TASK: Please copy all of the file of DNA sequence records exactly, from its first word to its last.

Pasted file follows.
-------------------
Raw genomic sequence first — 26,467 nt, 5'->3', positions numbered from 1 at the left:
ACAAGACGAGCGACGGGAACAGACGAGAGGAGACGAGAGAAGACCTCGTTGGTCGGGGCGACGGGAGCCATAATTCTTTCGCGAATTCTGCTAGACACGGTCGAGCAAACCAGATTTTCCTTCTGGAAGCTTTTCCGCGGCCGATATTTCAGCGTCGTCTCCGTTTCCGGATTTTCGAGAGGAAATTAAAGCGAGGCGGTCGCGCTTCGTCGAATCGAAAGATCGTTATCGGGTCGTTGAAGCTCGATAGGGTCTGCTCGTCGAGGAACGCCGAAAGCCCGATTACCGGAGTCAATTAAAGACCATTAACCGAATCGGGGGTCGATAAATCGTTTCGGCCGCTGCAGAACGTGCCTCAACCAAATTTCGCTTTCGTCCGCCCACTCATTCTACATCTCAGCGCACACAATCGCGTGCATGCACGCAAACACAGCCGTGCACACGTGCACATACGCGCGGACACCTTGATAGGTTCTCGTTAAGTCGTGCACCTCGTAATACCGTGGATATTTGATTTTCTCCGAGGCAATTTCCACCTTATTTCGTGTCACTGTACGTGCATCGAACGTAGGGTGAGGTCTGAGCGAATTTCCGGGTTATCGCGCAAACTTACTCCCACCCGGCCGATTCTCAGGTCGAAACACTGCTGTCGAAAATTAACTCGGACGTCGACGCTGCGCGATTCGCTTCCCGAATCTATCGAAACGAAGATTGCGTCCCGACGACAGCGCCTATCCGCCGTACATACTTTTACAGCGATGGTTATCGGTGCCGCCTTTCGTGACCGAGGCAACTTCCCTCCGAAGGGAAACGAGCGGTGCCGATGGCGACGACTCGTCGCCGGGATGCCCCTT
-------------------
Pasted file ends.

Raw genomic sequence first — 26,467 nt, 5'->3', positions numbered from 1 at the left:
ACAAGACGAGCGACGGGAACAGACGAGAGGAGACGAGAGAAGACCTCGTTGGTCGGGGCGACGGGAGCCATAATTCTTTCGCGAATTCTGCTAGACACGGTCGAGCAAACCAGATTTTCCTTCTGGAAGCTTTTCCGCGGCCGATATTTCAGCGTCGTCTCCGTTTCCGGATTTTCGAGAGGAAATTAAAGCGAGGCGGTCGCGCTTCGTCGAATCGAAAGATCGTTATCGGGTCGTTGAAGCTCGATAGGGTCTGCTCGTCGAGGAACGCCGAAAGCCCGATTACCGGAGTCAATTAAAGACCATTAACCGAATCGGGGGTCGATAAATCGTTTCGGCCGCTGCAGAACGTGCCTCAACCAAATTTCGCTTTCGTCCGCCCACTCATTCTACATCTCAGCGCACACAATCGCGTGCATGCACGCAAACACAGCCGTGCACACGTGCACATACGCGCGGACACCTTGATAGGTTCTCGTTAAGTCGTGCACCTCGTAATACCGTGGATATTTGATTTTCTCCGAGGCAATTTCCACCTTATTTCGTGTCACTGTACGTGCATCGAACGTAGGGTGAGGTCTGAGCGAATTTCCGGGTTATCGCGCAAACTTACTCCCACCCGGCCGATTCTCAGGTCGAAACACTGCTGTCGAAAATTAACTCGGACGTCGACGCTGCGCGATTCGCTTCCCGAATCTATCGAAACGAAGATTGCGTCCCGACGACAGCGCCTATCCGCCGTACATACTTTTACAGCGATGGTTATCGGTGCCGCCTTTCGTGACCGAGGCAACTTCCCTCCGAAGGGAAACGAGCGGTGCCGATGGCGACGACTCGTCGCCGGGATGCCCCTT